Countertops Magazine Archive

Moving Solid Surface Beyond the Countertop

Unlimited Design Potential?

Solid surface certainly has made an impact in the countertop world. Though we know the strengths of solid surface in the kitchen countertop - cove backsplash, seamless sinks, large color selection and inconspicuous seams - not to be overlooked is its unlimited design potential. This greatly widens the areas designers and architects can use solid surface in their projects. If you, as owners and managers of fabrication businesses leverage this design potential, everyone benefits, including the bottom line.

We have seen it used as cladding for buildings, pools and houses. It has also been used in the creation of water fountains, benches, furniture, shower pans, cabinetry, interior walls, electronics and jewelry. The list seems endless. I’m sure you have seen many innovative uses of solid surface yourself.

Why is it a good material for such diverse use? Let’s examine a few reasons:

  • It can be worked using woodworking tools such as routers, saws, lathes and sanders. Because of this, craftsman and designers that are familiar with woodworking have been able to use solid surface for many projects that were once only attempted with wood.
  • Acrylic solid surface has the ability to be thermoformed into shapes. The process requires heating the material up to 350 degrees for about 12 minutes. It can then be fitted to molds based on different designs, such as a curved bench or a walk-through arch. Once it cools, it retains the shape of the mold. Your imagination is the only restriction.
  • The sizes available to work with add to the flexibility of design. The thicknesses available range from ¼ inch, ½ inch, ¾ inch and almost 1-¼ inch (3cm), with lengths as along as 144 inches.
  • It is a strong material. Solid surface is among the strongest surfaces available. Tests have proven that solid surface has a high impact strength when compared to many other popular surfaces. It’s also heat resistant up to 350 degrees (as attested to by the temperature required to thermoform solid surface). All of this means it has a low maintenance cost. Plus, if it does get damaged, it’s easy to repair.
  • It comes in a myriad of beautiful colors. Color is very important in design. The solid surface industry has the ability to keep up with the ever changing world and all its color trends. In fact, even custom colors are available.

It’s easy to see why we say solid surface has unlimited design potential.

As a fabricator, you might be asking how you can embrace this type of work. Fabricators that have been successful in using solid surface in atypical applications have made considerable investments of money, time and effort to get a design off the ground. That is why I strongly urge you spend time doing research to determine if an idea is marketable and profitable, before diving in head first. During this research process, you should be creative in coming up with ways to build the design, as it can mean the difference between a profitable project and a complete flop. Take a wall system for example. Some of the things you should be asking yourself are: How will I attach the wall panels? What brackets or hanging systems are available? Can a metal shop make what I need? Do you see the train of thought?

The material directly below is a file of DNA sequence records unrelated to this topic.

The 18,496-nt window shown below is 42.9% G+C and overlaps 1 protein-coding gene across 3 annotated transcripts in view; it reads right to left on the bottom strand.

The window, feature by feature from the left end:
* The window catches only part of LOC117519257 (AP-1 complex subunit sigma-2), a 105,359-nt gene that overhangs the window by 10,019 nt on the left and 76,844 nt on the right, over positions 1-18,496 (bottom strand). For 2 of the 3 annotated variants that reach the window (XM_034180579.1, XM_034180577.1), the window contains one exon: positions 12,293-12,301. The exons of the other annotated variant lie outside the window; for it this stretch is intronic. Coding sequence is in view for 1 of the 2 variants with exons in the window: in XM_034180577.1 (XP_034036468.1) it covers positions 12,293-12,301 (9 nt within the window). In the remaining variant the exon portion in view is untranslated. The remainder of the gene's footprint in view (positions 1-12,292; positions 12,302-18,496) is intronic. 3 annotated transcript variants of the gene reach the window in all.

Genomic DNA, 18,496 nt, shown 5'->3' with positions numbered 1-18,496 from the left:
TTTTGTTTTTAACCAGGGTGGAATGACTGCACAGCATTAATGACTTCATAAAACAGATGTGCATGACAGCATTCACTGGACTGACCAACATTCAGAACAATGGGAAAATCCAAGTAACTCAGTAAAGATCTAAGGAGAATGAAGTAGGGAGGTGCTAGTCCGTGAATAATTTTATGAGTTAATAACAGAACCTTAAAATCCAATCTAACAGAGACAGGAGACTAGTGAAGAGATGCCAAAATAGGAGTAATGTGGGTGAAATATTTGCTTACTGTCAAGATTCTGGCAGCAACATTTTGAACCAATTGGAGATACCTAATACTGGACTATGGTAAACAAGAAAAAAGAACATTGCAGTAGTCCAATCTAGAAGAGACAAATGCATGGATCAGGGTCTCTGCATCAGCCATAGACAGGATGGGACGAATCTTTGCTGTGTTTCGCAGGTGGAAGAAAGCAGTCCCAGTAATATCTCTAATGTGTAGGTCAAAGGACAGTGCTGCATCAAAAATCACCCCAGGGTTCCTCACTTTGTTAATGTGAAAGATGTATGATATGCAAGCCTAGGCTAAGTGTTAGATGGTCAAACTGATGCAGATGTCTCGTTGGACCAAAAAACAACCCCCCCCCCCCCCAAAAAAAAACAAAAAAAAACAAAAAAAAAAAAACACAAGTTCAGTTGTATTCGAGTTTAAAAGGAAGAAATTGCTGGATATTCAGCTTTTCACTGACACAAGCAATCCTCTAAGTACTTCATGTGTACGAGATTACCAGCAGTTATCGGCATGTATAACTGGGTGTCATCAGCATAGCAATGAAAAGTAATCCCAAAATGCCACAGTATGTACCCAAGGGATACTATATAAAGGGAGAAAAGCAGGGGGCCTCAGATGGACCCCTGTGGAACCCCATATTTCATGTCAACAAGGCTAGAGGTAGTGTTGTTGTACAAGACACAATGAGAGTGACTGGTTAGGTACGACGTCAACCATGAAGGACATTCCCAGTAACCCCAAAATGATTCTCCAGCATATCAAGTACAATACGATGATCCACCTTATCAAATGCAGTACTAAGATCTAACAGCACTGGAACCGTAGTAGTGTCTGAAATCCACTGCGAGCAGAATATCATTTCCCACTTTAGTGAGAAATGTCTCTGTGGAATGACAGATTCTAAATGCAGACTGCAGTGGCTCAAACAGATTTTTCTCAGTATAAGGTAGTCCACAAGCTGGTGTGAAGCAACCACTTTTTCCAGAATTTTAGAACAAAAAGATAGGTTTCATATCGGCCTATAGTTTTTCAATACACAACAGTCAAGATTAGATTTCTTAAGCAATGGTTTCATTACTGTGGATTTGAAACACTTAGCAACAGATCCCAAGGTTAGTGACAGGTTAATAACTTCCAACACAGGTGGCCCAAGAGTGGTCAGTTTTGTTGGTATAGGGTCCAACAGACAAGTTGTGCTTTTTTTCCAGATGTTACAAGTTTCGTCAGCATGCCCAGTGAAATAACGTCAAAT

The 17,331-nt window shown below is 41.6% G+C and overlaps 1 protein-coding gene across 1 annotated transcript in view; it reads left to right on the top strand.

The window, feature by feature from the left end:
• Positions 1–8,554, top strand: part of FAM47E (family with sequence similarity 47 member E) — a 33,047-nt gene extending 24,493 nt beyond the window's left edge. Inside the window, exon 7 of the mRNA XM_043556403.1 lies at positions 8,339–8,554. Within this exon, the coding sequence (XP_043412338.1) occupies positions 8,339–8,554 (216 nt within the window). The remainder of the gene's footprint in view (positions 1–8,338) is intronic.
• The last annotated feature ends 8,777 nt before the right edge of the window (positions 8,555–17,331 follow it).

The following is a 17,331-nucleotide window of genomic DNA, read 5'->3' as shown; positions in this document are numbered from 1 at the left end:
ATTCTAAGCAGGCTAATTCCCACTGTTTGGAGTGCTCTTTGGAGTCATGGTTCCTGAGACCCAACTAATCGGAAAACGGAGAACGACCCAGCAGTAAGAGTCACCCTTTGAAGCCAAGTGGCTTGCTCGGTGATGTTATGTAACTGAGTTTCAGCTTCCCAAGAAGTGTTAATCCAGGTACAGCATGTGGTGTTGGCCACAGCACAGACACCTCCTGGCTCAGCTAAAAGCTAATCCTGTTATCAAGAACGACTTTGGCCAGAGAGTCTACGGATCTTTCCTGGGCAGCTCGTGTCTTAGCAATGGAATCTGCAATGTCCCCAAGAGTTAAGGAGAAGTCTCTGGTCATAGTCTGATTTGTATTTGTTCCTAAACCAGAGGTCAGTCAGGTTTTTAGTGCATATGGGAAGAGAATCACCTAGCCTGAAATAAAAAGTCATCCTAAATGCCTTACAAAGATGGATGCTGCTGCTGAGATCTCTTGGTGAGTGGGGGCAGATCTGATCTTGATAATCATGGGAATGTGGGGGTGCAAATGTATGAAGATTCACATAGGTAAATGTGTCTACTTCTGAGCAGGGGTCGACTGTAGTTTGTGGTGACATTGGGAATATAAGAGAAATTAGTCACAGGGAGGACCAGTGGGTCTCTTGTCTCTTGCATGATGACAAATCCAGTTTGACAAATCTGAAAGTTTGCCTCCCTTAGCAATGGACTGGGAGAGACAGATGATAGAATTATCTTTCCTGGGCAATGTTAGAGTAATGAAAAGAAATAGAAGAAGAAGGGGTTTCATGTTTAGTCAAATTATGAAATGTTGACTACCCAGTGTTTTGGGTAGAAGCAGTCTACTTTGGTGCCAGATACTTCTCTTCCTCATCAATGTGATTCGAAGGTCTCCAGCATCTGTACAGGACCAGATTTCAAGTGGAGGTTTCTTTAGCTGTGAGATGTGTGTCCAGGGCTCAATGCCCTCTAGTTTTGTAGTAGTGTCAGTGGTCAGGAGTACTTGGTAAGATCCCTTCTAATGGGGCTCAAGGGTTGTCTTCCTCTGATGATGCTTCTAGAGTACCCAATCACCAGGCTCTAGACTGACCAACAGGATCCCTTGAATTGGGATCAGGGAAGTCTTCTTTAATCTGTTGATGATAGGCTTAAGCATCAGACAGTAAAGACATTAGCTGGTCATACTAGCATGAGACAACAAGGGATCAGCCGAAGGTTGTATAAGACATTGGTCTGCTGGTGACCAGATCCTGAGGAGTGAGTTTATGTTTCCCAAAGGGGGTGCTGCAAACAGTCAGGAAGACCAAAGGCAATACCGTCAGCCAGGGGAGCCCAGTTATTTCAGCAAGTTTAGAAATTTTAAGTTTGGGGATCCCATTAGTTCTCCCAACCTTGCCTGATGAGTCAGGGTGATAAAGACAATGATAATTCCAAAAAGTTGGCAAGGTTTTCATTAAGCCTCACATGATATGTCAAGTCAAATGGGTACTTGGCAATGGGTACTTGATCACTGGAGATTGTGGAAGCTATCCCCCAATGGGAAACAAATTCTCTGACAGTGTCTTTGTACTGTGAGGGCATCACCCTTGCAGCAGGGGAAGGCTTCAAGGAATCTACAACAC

I bring up those questions not to discourage you, but rather as a way to help you make your project successful. I’ve talked to many people who had a good idea, but became discouraged because they didn’t see the effort required to actually bring their ideas to fruition. Aligning yourself with a designer and working as a team could help in this area.

If you are a designer or architect, you might be asking how you can incorporate solid surface into your designs. The first step is to attend events where solid surface is on display, such as NeoCon and the International Contemporary Furniture Fair (ICFF). The sheet manufactures have various solid surface projects on display that show the material being used in different designs. You can also try searching the internet to find projects that inspire you. Another option is to reach out to solid surface fabricators in your area to learn more about the material. Most importantly, when you’re thinking about what material to use in a design, make solid surface a top shelf option. As an example of just what is capable, I once was involved with a building project for which the designer was trying to find a way for the structure to really stand out at night. Because the building was round, finding a material that could be shaped was also a challenge. The answer was solid surface that could be illuminated. This was a great fit because of its ability to be thermoformed to the desired shape without killing the budget, while still providing a striking appearance.

Those of us who work regularly with solid surface already know it is a wonderful material. But to show others that sometimes requires that we think outside of the box and go beyond just using it for kitchen countertops. Taking this extra step and thinking up innovative ways to incorporate this very cool surface will continue to drive its usage, and more importantly, its profitability, helping to insure our individual success as well as the long-term future of the industry as a whole.

About the Author

Jon Olson works for DuPont as a key account consultant for Corian and Zodiaq surfaces in New England and has more than 30 years involvement in the solid surface industry, with experience in all aspects of fabrication and sales. He is the past recipient of ISFA’s Fabricator of the Year and Innovator Awards and can be reached at [email protected].